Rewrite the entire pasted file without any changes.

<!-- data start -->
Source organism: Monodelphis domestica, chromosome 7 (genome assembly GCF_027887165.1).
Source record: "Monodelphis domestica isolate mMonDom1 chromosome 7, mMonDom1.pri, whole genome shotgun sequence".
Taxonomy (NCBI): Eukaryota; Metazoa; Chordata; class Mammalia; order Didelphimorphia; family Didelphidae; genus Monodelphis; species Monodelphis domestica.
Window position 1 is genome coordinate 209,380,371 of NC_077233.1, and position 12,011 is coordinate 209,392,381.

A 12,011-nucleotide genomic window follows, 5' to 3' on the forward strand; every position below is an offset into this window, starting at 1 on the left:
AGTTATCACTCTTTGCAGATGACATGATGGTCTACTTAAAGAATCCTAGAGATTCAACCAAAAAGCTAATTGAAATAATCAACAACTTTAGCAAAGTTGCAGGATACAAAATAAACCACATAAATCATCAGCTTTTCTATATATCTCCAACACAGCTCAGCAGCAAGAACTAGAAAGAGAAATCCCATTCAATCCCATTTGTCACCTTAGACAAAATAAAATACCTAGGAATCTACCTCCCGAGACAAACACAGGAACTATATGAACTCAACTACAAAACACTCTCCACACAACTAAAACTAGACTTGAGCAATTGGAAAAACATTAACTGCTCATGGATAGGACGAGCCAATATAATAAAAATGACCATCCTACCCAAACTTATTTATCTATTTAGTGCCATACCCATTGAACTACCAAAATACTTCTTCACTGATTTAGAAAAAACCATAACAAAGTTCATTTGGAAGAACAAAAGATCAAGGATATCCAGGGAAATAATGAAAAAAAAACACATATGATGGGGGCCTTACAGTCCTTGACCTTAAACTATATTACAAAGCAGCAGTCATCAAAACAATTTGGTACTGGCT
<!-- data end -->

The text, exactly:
Source organism: Monodelphis domestica, chromosome 7 (genome assembly GCF_027887165.1).
Source record: "Monodelphis domestica isolate mMonDom1 chromosome 7, mMonDom1.pri, whole genome shotgun sequence".
Taxonomy (NCBI): Eukaryota; Metazoa; Chordata; class Mammalia; order Didelphimorphia; family Didelphidae; genus Monodelphis; species Monodelphis domestica.
Window position 1 is genome coordinate 209,380,371 of NC_077233.1, and position 12,011 is coordinate 209,392,381.

A 12,011-nucleotide genomic window follows, 5' to 3' on the forward strand; every position below is an offset into this window, starting at 1 on the left:
AGTTATCACTCTTTGCAGATGACATGATGGTCTACTTAAAGAATCCTAGAGATTCAACCAAAAAGCTAATTGAAATAATCAACAACTTTAGCAAAGTTGCAGGATACAAAATAAACCACATAAATCATCAGCTTTTCTATATATCTCCAACACAGCTCAGCAGCAAGAACTAGAAAGAGAAATCCCATTCAATCCCATTTGTCACCTTAGACAAAATAAAATACCTAGGAATCTACCTCCCGAGACAAACACAGGAACTATATGAACTCAACTACAAAACACTCTCCACACAACTAAAACTAGACTTGAGCAATTGGAAAAACATTAACTGCTCATGGATAGGACGAGCCAATATAATAAAAATGACCATCCTACCCAAACTTATTTATCTATTTAGTGCCATACCCATTGAACTACCAAAATACTTCTTCACTGATTTAGAAAAAACCATAACAAAGTTCATTTGGAAGAACAAAAGATCAAGGATATCCAGGGAAATAATGAAAAAAAAACACATATGATGGGGGCCTTACAGTCCTTGACCTTAAACTATATTACAAAGCAGCAGTCATCAAAACAATTTGGTACTGGCT